P.S. In the coming days I’ll pass on the secret handshake of writing and publishing a book. Though it took me 12 years, there are only 10 or 20 steps you need to do to publish your own book. It’s not a bad skill to pick up in these uncertain times.

Scott W. Smith

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“The good news is, you’ve already taken the initiative by reading this book. It doesn’t matter if you’re from Iowa or Iceland. You don’t need an agent or a manager. You don’t need to place first in a screenplay competition. You don’t need to wait to wait for permission. All you need, is to start.”
—Screenwriters Scott Beck & Bryan Woods in the forward to Screenwriting with Brass Knuckles


Man, I could write a book on writing a book. What started out a blog a book a year in 2008, turned a 12 year journey. Screenwriting with Brass Knuckles will officially launch on September 14 on Amazon. You can preorder the digital version now, and the paperback soon. (I’m also working on an audio version.)

One writer friend who read it said it’s like a greatest hits of screenwriting advice. I’ll take that. What I tried to do with this blog over the years is curate the most helpful (and often contradictory) advice my some of the top writers throughout the history of film and television.

Call it the era between Fred Ott’s Sneeze (1897) and the global pandemic that forced movie theaters to shut down for months in 2020. With a little Shakespeare and Aristotle thrown in to make me appear smarter than I am.

I asked my wife what we were going to do with the profits and she said, “Take me to IHOP.” Granted screenwriting books are a niche market (and there’s no shortage of them), but if this blog has been helpful to you over the days/weeks/months/years then please purchase a copy so I can take my wife to IHOP as soon as it’s safe to eat inside. That Classic BreakFAST Sampler is starting to sound good.

Next week I’ll talk about the process of writing the book. Those of you wanting to write a book will find it helpful. Others will find my #uphillallthewayeveryday battle entertaining. There’s been such a big learning curve.

But there have been a few peak moments. And one of them I’ll announce today for the first time is screenwriter Scott Beck and Bryan Woods (A Quiet Place) wrote the forward to the book. Beck/Woods graduated from the University of Iowa in 2008 before heading off to Hollywood to find great success.

Deadline just announced on September 1 that Beck/Woods are set to write and direct 65 starring Adam Driver.

P.S. I’m going to give away an older camera of mine as a promotion to this book. The Pansonic HVX 200 is an older camera, but in the right hands you can create some magic. (I believe the indie film Puffy Chair was shot with an HVX.) Still trying to figure out details on how merge that with a book promotion so if you have any ideas email me at info@scottwsmith.com.

Scott W. Smith

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Once when I was in film school I skipped a class to go to a double feature at a revival house (in Pasadena, I believe) that was showing Tender Mercies and Tomorrow. Both starred Robert Duvall and were written by playwright and screenwriter Horton Foote.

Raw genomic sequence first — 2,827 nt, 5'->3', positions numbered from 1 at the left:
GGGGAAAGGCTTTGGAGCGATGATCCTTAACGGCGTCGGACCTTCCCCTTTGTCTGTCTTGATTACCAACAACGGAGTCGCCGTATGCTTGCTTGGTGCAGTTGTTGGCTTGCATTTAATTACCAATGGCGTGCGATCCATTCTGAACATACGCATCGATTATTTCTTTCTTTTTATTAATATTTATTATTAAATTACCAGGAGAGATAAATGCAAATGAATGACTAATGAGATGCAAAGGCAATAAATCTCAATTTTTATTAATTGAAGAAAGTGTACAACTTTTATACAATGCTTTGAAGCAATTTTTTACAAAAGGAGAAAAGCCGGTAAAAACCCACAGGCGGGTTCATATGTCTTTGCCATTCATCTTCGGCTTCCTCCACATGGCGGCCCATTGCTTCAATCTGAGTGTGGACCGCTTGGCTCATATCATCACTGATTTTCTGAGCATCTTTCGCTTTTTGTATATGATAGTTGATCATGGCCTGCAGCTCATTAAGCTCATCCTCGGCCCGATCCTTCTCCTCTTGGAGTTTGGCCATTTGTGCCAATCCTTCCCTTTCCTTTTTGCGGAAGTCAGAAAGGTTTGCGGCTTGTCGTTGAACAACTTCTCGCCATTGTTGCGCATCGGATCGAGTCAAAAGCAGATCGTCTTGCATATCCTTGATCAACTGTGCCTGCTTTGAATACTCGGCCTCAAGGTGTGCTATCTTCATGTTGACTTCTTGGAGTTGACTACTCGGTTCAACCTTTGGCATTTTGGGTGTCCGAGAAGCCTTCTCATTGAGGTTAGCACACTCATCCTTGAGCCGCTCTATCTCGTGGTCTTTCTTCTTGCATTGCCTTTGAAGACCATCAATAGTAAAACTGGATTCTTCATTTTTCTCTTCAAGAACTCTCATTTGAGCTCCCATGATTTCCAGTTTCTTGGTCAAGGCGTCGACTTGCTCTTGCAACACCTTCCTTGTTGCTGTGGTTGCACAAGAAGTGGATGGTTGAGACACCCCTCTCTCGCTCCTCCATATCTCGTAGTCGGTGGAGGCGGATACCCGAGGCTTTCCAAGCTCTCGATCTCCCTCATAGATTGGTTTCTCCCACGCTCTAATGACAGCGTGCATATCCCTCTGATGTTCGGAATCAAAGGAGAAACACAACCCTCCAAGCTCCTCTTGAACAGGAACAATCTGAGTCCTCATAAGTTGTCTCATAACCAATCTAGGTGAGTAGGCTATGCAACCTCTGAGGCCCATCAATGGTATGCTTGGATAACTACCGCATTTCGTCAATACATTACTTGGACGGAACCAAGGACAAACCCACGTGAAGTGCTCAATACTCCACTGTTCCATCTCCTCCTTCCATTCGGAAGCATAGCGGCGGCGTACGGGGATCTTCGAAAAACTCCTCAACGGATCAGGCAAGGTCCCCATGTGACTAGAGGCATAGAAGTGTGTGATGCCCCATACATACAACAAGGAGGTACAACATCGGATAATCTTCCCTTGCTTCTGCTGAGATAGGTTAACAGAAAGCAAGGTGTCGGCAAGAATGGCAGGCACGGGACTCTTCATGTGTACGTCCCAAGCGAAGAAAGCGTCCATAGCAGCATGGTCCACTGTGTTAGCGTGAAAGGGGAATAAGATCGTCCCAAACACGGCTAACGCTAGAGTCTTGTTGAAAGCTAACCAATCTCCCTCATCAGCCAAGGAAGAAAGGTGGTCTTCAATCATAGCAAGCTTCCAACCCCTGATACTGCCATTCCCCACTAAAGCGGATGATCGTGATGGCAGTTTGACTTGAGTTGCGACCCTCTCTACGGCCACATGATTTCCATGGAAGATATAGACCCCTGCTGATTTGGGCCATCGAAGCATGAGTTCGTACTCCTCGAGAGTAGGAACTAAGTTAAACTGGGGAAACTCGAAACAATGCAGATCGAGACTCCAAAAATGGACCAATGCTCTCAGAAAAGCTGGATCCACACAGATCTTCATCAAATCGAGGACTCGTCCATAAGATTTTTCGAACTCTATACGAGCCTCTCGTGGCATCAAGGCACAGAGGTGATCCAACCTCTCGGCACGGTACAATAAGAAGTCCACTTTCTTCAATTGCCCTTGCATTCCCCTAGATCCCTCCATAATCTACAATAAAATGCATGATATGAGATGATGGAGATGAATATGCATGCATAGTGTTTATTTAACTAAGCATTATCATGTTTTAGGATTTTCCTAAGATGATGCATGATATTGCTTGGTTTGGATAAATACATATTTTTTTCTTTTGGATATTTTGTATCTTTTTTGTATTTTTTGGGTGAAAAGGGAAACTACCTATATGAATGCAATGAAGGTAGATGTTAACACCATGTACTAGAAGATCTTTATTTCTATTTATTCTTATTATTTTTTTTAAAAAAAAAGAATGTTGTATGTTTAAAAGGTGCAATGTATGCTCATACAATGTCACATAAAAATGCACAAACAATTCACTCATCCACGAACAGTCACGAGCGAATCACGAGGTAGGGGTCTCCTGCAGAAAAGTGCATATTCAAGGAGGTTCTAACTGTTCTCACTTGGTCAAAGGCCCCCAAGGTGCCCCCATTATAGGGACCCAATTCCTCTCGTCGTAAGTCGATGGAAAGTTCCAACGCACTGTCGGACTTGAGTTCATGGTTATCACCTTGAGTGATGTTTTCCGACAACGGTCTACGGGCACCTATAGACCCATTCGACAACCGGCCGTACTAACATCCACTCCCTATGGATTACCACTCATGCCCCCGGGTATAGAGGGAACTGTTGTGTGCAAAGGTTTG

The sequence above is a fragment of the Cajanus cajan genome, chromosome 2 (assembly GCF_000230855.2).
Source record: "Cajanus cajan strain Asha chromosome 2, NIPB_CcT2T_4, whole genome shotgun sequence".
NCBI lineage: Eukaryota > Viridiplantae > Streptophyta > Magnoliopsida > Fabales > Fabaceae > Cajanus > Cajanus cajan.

Foote won his first Oscar Award for writing To Kill a Mockingbird, and his second 21 years later for Tender Mercies. Foote also won a Primetime Emmy for his script for Old Man (1997). 

And to round out his Mt. Rushmore of films, The Trip to Bountiful was nominated for both an Oscar and a Emmy. The film version starring Geraldine Page was release in 1985 and the TV version starring Cicely Tyson in 2014.

His career spanned more than sixty years. Though he spent time in New York City and Los Angeles the are that he was known for indirectly exploring in his writings could be considered an Unlikely Place—his hometown of Wharton, Texas (about 60 miles south of Houston).

The Bruce Beresford directed Tender Mercies is on my short list of all-time favorite films. It moved me from the first time I saw it, and was the first movie I ever saw three times in theaters. It came out in the early days of MTV and stylistically worlds apart from Journey’s Separate Ways (Worlds Apart) music video that also came out in 1983.

Film critic Pauline Kael called it a “bare-bone art movie” that “Mostly the picture consists of silences; long shots of the bleak, flat land, showing the horizon line (it gives the film integrity).”  If that doesn’t make you want to watch it tonight, consider that it was Duvall’s sole Oscar win.

The supporting cast of Ellen Barkin, Wilford Brimley, Betty Buckley, Tess Harper, and Allen Hubbard, the cinematography of Russell Boyd, and the art direction of Jeannine Oppewall all helped make this an extraordinary film and I’m always disappointed it never shows up on those 100 greatest American movies list.

Foote also wrote essays and won a Pulitzer Prize for his play The Young Man from Atlanta.  So I was interested to come across this exchange on the internet called A Conversation with Horton Foote :

Ramona Cearley: Much of your writing evokes a lyrical sense of place and strength of character. Where do your stories begin? How do you choose what to write about?

Horton Foote: I suppose it is oversimplification that you write about what you know. I’ve never really analyzed it. It’s a very mysterious process, this finding what you want to write about and how it appears and how it urges you to finish it and to go through all the pain.

I’ve said this before that some giants of dramatic writing often aren’t the best to reveal their creative process. Like baseball great Ted Williams being asked how he hits a baseball so well, and reportedly replying, I wait for a good pitch and I swing.

What I’ve tried to do in my book coming out this month is extrapolate, synthesis, and curate the best screenwriting advice from Fred Ott’s Sneeze (1987) to the shutting down of movie theaters during the coronavirus. More on that in the next two weeks, but you can pre-order Screenwriting with Brass Knuckles here.

But here’s some real practical advice from the master that was done before high speed internet became ubiquitous.

“The main thing about writing is perseverance. It’s a job that you can easily be distracted from; there are a lot of temptations. When I was coming along, we didn’t have the temptation of television. You could spend the rest of your life listening to that if you weren’t careful. Writing is a lonely journey, and writers have to find their own way. That’s the most important thing: to realize that your own voice is the most important gift you have.”
—Horton Foote

Related posts:
Screenwriting Quote of the Day #56 (Horton Foote)

Scott W. Smith